Texas Women's University
Embedding Video-Based Modeling Handwriting Instruction in a Montessori Preschool Phonics Program
Texas Women’s University conducted their project in a Montessori preschool setting. The data showed that children were asking to use The TV Teacher program video more often that of the control group’s program. They also showed that The TV Teacher program showed significant improvement in letter formation and legibility over the controlled group.
Teacher Confidence Regarding Handwriting Instruction Following Collaboration with an Occupational Therapist
This research project was conducted with 600 students in a New York City Department of Education elementary school and presented as a poster at the AOTA convention. The data not only proved that teacher’s confidence increased when working with an OT, but that The TV Teacher’s video modeling approach was a very effective tool to teach handwriting. Teachers reported that The TV Teacher handwriting program was easy to implement, and that the students enjoyed the program.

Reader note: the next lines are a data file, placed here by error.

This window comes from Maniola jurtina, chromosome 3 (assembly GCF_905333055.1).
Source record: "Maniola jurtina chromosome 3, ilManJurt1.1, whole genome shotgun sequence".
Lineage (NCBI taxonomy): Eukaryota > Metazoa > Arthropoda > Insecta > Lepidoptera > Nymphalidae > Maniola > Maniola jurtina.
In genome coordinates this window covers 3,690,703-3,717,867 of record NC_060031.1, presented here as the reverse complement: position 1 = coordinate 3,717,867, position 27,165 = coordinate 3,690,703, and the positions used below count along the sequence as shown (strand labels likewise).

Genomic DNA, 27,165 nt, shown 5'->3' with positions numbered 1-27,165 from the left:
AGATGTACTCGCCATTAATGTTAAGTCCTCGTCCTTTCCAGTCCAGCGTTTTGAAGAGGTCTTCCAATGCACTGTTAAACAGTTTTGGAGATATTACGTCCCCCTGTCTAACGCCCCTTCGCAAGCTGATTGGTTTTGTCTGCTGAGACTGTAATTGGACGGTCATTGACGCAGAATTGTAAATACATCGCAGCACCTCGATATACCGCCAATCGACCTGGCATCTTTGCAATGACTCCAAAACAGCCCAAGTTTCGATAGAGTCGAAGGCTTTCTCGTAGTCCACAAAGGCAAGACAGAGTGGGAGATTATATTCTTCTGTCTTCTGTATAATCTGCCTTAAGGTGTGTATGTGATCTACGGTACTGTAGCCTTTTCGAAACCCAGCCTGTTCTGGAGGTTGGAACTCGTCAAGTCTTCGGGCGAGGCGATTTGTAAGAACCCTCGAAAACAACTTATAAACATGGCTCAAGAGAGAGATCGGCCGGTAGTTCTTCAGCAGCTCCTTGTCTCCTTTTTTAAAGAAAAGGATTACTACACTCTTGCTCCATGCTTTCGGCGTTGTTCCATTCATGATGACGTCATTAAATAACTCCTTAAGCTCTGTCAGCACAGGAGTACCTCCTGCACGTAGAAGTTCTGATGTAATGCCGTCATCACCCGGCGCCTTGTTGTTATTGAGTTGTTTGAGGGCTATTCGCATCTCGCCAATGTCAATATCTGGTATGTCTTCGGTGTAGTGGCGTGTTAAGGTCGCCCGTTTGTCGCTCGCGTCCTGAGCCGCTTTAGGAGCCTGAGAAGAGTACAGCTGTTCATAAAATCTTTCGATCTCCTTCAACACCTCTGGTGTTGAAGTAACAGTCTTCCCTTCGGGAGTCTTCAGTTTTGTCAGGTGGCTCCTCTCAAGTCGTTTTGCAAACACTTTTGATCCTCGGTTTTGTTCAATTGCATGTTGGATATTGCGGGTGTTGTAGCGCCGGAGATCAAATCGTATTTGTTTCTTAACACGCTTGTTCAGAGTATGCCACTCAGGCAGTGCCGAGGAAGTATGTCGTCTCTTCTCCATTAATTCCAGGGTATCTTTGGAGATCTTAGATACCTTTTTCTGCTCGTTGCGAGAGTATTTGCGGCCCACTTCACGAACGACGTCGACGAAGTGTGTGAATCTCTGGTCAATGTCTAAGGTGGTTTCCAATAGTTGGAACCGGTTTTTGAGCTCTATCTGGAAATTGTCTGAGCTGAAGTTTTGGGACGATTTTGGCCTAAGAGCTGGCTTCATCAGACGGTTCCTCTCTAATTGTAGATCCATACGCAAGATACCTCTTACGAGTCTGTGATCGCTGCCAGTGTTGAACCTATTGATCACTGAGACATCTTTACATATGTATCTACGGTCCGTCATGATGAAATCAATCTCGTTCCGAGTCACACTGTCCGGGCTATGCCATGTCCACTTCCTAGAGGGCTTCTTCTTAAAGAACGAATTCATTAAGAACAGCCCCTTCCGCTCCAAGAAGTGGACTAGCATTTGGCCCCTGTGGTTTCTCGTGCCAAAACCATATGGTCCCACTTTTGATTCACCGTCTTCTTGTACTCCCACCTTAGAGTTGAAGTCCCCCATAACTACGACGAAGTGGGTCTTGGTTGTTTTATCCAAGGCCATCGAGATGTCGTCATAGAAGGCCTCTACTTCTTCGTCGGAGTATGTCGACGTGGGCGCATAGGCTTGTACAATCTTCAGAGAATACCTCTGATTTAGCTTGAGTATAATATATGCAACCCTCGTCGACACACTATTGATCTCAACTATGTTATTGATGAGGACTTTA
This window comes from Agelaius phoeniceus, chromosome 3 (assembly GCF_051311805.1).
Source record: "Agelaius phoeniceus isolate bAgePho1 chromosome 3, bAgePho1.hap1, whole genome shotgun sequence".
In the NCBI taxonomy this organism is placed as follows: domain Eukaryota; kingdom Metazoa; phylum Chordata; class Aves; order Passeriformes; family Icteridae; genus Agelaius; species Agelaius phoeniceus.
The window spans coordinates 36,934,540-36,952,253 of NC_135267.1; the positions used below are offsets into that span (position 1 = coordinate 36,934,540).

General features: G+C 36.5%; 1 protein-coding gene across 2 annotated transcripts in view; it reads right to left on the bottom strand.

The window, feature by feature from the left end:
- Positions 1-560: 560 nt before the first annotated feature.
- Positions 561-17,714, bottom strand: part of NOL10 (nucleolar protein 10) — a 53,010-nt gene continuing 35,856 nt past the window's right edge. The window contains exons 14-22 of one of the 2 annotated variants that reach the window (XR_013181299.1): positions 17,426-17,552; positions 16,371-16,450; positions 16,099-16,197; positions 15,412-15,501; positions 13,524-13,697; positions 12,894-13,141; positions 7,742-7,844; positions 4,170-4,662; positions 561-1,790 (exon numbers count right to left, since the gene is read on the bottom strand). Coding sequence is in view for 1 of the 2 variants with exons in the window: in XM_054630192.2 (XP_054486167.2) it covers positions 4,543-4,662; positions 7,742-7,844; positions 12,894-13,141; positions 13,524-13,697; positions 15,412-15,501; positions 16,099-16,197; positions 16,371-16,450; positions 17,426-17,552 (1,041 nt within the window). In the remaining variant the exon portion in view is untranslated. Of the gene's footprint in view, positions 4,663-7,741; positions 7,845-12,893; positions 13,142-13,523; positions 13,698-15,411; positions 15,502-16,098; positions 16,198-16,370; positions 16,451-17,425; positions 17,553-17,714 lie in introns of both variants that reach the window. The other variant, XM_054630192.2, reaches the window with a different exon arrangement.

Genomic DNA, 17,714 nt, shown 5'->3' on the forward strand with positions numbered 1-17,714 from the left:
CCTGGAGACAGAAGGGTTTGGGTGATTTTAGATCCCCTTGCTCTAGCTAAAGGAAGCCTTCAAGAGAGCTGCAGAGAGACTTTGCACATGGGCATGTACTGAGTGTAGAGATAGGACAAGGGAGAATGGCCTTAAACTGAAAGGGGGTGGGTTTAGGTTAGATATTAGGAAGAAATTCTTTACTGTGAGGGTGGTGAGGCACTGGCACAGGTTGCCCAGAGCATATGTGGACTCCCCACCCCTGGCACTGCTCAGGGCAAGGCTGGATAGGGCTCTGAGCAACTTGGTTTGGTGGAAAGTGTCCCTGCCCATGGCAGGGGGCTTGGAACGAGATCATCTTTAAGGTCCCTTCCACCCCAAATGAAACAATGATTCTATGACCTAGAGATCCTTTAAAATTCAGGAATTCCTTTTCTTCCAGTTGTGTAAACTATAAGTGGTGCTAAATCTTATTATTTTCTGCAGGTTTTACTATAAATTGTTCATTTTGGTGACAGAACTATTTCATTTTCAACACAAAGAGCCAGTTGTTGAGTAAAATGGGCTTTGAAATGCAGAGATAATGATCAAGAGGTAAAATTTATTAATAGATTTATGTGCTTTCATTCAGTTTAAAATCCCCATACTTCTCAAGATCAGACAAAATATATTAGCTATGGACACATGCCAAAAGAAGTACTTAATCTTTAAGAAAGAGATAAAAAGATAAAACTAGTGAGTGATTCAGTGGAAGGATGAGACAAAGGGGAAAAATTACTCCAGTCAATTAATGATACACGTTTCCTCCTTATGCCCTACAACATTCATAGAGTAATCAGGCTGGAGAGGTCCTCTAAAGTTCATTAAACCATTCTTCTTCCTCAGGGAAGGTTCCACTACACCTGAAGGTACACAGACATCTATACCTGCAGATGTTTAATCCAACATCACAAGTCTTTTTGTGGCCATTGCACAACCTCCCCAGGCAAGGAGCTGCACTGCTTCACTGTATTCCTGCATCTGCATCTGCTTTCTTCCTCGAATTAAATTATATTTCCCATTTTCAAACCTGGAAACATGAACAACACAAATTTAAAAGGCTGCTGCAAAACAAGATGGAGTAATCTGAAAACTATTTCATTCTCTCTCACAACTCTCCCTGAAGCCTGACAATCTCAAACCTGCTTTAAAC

Levittown School District (NY) - Research comparison on best handwriting program
In order to provide continuity across the district’s Kindergarten and 1st grade classes, research was taken on three different programs across 22 classrooms for a total of 401 students. Teachers were given the opportunity to choose the program they wished to pilot. Nine teachers chose The TV Teacher, nine chose Size Matters, and four chose Handwriting Without Tears.
The children were tested for baseline score in October of 2018 using the Screener of Handwriting Proficiency from Handwriting Without Tears. The average baseline scores were 77.63% for children who would be trained in HWT, 77.96 for the children who were in the Size Matters cohort, and 74.65% for children who would be learning with The TV Teacher. Children received structured handwriting instruction throughout the year in the program of the teacher’s choice. In April 2019, students were tested again using the Screener of Handwriting Proficiency. It was found that all of the children made significant progress. Children in the HWT program averaged at 90.65%, Size Matters was 90.25%, and The TV Teacher was 90.18%.
Quantitatively, the children who spent the year learning how to write with The TV Teacher made more progress than the other two cohorts. Qualitatively, the teachers voted The TV Teacher handwriting program to be the most easily implemented and very fun for the students. The district reported that The TV Teacher was also the most cost-effective across all three.